The relics gathered at the exhibition “The Golden Age of the Jagiellonians” allow us to reflect on what the Poland of the Jagiellonians was like. They encourage to look through their prism at the myth of the Golden Age, which is deeply rooted in Polish tradition and culture. How was it born? Documents and artefacts, which are a tangible testimony of those times, prove that it was built on a strong foundation created by the Jagiellonian
The high, humanistic culture of a multinational, multicultural and multireligious state that avoided religious fights, but took up religious polemics and disputes, could arise within the limits set by the relevant laws. The authors of the exhibition do not refute this myth. They show materials on the basis of which the tradition of the “Golden Age of Polish culture” was developed and which guaranteed its durability. The organizers of the exhibition encourage to draw from this tradition born in the “Golden Age of the Jagiellonians”. These artefacts allow us to fully understand the hymn to God by Jan Kochanowski: “ What do You want from us, Lord, for Your lavish gifts?”, because only in a happy and peaceful country could this deep praise of God expressing admiration for the beauty of the created world be written.
On behalf of the National Ossoliński Institute we invite you to the exhibition!
The Golden Age of the Jagiellonian Dynasty”” is a virtual exhibition prepared on the occasion of the 500-year anniversary of the birth of King Sigismund II Augustus. Referring directly to the popular term “Golden Age of Polish culture”, the exhibition focuses on the period of the reign of the last two Jagiellonians, using mainly the collections of the National Ossoliński Institute (the Ossolineum). It also presents relics from the times of the emergence of this dynasty’s power, artefacts key to the description of the 200 years of the Jagiellonian rule until the declining period, which ends with the death of Sigismund Augustus.
One of the decorative elements appearing on the bindings of the volumes belonging to the last Jagiellon was used as the leitmotif of the exhibition. This item is a gold-embossed supralibros of the king as ruler of the Crown and Lithuania. The sign consciously uses the rich symbolism hidden in the coats of arms of the Eagle and Pahonia placed next to each other, intended to evoke all nations living in the Polish-Lithuanian Commonwealth and the Grand Duchy of Lithuania under the rule of the Jagiellonians
The Jagiellonian dynasty and state - learn about the most important phenomena and people through the prism of historical artefacts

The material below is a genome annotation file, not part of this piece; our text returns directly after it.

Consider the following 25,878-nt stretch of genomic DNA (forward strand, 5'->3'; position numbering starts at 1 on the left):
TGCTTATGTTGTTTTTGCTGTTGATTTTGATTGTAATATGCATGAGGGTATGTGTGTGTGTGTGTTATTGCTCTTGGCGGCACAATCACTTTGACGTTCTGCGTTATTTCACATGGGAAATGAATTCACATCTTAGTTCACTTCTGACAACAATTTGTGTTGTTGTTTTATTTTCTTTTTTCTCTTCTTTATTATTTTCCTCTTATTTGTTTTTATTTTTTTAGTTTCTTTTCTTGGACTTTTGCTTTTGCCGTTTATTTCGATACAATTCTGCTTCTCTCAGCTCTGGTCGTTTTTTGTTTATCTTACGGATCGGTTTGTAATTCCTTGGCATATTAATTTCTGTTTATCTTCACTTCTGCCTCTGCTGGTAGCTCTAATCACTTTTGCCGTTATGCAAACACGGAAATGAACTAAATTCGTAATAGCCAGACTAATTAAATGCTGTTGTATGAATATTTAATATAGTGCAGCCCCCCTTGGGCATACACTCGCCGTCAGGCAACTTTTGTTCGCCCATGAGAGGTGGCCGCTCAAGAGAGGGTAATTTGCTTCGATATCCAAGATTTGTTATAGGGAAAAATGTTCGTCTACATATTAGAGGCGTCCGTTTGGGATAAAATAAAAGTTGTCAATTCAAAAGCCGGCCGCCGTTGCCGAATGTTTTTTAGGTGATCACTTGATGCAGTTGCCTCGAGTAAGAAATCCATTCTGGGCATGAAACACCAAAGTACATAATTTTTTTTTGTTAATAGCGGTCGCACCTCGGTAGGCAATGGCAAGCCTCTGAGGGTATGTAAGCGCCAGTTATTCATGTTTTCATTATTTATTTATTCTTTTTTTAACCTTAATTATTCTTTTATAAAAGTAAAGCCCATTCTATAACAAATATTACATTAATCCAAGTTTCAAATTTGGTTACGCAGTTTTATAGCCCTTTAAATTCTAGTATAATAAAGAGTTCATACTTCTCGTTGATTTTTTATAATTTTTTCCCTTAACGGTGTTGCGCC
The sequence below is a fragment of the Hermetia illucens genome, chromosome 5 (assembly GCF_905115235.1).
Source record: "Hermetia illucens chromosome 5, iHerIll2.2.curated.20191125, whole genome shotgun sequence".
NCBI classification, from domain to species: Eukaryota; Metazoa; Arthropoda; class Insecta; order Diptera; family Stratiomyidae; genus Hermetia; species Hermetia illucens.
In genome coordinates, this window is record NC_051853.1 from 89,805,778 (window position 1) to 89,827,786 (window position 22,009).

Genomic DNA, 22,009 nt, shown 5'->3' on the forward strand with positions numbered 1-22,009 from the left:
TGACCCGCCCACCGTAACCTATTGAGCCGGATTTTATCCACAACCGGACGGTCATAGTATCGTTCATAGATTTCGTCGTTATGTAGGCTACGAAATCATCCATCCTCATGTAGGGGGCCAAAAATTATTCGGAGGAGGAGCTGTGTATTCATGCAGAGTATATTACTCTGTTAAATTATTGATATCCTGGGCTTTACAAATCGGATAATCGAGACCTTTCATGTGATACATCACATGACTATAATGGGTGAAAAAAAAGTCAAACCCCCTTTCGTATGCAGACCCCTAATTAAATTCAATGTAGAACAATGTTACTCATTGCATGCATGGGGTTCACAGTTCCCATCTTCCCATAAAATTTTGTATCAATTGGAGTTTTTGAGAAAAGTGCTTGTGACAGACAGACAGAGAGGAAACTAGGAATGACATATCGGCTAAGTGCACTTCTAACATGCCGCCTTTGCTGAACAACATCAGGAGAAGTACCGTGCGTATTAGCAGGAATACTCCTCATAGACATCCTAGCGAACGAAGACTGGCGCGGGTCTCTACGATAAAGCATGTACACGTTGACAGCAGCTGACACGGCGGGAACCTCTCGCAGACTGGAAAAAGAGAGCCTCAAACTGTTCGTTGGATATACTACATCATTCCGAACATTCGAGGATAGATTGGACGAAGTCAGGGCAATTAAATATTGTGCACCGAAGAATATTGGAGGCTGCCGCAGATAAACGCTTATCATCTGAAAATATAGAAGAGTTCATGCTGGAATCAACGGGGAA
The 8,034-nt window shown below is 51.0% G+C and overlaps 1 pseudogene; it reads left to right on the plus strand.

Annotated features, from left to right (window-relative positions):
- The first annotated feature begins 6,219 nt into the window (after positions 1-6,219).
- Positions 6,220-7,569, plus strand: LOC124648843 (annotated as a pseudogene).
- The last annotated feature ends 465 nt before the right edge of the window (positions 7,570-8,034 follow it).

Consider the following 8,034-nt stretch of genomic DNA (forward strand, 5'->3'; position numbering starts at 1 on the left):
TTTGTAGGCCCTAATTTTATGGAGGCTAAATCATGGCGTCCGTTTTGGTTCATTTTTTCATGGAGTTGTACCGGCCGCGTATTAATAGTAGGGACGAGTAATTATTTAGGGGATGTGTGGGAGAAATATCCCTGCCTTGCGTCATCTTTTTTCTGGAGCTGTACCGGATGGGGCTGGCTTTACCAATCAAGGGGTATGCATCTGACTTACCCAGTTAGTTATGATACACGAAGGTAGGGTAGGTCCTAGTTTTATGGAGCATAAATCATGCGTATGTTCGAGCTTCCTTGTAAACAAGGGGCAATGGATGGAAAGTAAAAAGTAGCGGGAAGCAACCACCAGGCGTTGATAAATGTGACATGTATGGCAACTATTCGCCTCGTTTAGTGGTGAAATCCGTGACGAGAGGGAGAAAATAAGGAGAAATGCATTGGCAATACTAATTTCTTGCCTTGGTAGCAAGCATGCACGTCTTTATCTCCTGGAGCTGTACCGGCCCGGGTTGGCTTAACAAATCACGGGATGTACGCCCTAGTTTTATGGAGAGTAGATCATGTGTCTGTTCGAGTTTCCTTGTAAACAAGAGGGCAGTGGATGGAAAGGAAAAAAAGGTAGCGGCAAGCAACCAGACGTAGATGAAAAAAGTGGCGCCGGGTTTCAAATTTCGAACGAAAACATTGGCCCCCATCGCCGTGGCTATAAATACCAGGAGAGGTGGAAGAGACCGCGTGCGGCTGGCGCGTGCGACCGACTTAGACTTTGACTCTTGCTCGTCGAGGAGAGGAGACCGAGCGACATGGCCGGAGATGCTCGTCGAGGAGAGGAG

Multireligiousness, multiculturalism, a state without stakes, the existence of social states, farm economy, the trojak koronny, the Lithuanian półkopek... Learn about selected aspects of the society and economy of the Jagiellonian Golden Age through the prism of historic artefact
Unique works by Jan Kochanowski, the most famous quotation in Polish literature, the most expensive book in the world - see these and other original artefacts of culture and science of the Jagiellonian Golden ge
Select the subject you are interested in, then click on the graphic to start playing:
Move to the Jagiellonian era and listen to the music of that period.
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Dorota Sidorowicz-Mulak, Agnieszka Franczyk-Cegła
Arrangement and implementation of the exhibition
Coordinators of the NCK project and exhibition
Dorota Sidorowicz-Mulak, Agnieszka Franczyk-Cegła, Marta Pękalska
The team implementing the exhibition (in alphabetical order): Joanna Błoch (Ossolineum), Barbara Butent-Stefaniak (Ossolineum), Mariusz Dworsatschek (Ossolineum), Robert Forysiak-Wójcicki (Ossolineum), Agnieszka Franczyk-Cegła (Ossolineum), Łukasz Koniarek (Ossolineum), Joanna Kulwicka-Kamińska (Nicolaus Copernicus University) in Toruń), Czesław Łapicz (Nicolaus Copernicus University in Toruń), Justyna Łuczyńska-Bystrowska (National Museum in Krakow), Natalia Nowakowska (Oxford University), Konrad Rzemieniecki (Ossolineum), Shalom Sabar (Hebrew University of Jerusalem), Dorota Sidorowicz- Mulak (Ossolineum), Konrad Szymański (Ossolineum), Olga Tkachuk (Ossolineum), Andrzej A. Zięba (Jagiellonian University)
Małgorzata Kowalczyk (University of Wrocław), Aleksandra Oszczęda (University of Wrocław), Arkadiusz Wagner (Nicolaus Copernicus University in Toruń), Marek Walczak (Jagiellonian University), Marcin Wodziński (University of Wrocław)
Anna Błaut, Tadeusz Ratuszniak
Early music group Ensemble Fiorini
Barbara Jastrząb (soprano), Ewelina Wojewoda (alto), Jerzy Butryn (bass), Łukasz Wilda (tenor)
Music – recordings
Translation into sign language
Photos / scans
Aleksandra Mądrzyk-Wiśniewska, Andrzej Niedźwiedzki, Andrzej Solnica, Roland Okoń
The objects presented at the exhibition come from the following institutions:
The Ossolineum, National Museum in Krakow, Stefanyk National Scientific Library of Ukraine in Lviv, Foundation for Culture and Heritage of Polish Armenians, private collections